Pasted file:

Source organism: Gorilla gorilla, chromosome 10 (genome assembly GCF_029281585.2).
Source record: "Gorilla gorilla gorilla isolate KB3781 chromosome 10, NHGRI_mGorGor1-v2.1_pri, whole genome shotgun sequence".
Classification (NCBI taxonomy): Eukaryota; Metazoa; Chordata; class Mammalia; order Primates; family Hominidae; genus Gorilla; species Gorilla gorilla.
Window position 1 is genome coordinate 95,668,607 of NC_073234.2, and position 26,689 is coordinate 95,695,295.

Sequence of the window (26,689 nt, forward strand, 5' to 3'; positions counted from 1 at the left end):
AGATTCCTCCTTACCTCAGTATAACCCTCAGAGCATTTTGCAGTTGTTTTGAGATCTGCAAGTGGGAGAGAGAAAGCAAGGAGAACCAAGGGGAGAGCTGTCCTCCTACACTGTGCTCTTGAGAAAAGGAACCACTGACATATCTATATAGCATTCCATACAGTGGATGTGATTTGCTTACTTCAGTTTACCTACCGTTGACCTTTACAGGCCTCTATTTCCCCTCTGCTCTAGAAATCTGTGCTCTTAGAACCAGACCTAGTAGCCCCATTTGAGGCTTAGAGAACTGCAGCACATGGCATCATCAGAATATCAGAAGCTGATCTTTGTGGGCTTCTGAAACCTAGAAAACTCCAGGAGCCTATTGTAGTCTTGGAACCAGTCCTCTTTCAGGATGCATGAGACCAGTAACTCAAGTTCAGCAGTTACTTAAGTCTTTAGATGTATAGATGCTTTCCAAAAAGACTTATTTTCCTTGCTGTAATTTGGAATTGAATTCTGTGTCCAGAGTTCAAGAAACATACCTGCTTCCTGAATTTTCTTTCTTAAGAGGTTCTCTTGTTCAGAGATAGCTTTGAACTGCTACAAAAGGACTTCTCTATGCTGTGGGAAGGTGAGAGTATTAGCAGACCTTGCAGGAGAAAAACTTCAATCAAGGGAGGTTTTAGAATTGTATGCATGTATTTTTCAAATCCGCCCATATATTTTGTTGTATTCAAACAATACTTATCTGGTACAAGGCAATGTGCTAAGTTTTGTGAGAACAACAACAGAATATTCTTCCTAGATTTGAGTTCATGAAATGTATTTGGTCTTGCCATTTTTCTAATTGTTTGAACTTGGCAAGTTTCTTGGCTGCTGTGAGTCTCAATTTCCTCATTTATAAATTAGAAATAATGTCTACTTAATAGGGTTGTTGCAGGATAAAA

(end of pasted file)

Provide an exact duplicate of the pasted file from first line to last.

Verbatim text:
Source organism: Gorilla gorilla, chromosome 10 (genome assembly GCF_029281585.2).
Source record: "Gorilla gorilla gorilla isolate KB3781 chromosome 10, NHGRI_mGorGor1-v2.1_pri, whole genome shotgun sequence".
Classification (NCBI taxonomy): Eukaryota; Metazoa; Chordata; class Mammalia; order Primates; family Hominidae; genus Gorilla; species Gorilla gorilla.
Window position 1 is genome coordinate 95,668,607 of NC_073234.2, and position 26,689 is coordinate 95,695,295.

Sequence of the window (26,689 nt, forward strand, 5' to 3'; positions counted from 1 at the left end):
AGATTCCTCCTTACCTCAGTATAACCCTCAGAGCATTTTGCAGTTGTTTTGAGATCTGCAAGTGGGAGAGAGAAAGCAAGGAGAACCAAGGGGAGAGCTGTCCTCCTACACTGTGCTCTTGAGAAAAGGAACCACTGACATATCTATATAGCATTCCATACAGTGGATGTGATTTGCTTACTTCAGTTTACCTACCGTTGACCTTTACAGGCCTCTATTTCCCCTCTGCTCTAGAAATCTGTGCTCTTAGAACCAGACCTAGTAGCCCCATTTGAGGCTTAGAGAACTGCAGCACATGGCATCATCAGAATATCAGAAGCTGATCTTTGTGGGCTTCTGAAACCTAGAAAACTCCAGGAGCCTATTGTAGTCTTGGAACCAGTCCTCTTTCAGGATGCATGAGACCAGTAACTCAAGTTCAGCAGTTACTTAAGTCTTTAGATGTATAGATGCTTTCCAAAAAGACTTATTTTCCTTGCTGTAATTTGGAATTGAATTCTGTGTCCAGAGTTCAAGAAACATACCTGCTTCCTGAATTTTCTTTCTTAAGAGGTTCTCTTGTTCAGAGATAGCTTTGAACTGCTACAAAAGGACTTCTCTATGCTGTGGGAAGGTGAGAGTATTAGCAGACCTTGCAGGAGAAAAACTTCAATCAAGGGAGGTTTTAGAATTGTATGCATGTATTTTTCAAATCCGCCCATATATTTTGTTGTATTCAAACAATACTTATCTGGTACAAGGCAATGTGCTAAGTTTTGTGAGAACAACAACAGAATATTCTTCCTAGATTTGAGTTCATGAAATGTATTTGGTCTTGCCATTTTTCTAATTGTTTGAACTTGGCAAGTTTCTTGGCTGCTGTGAGTCTCAATTTCCTCATTTATAAATTAGAAATAATGTCTACTTAATAGGGTTGTTGCAGGATAAAA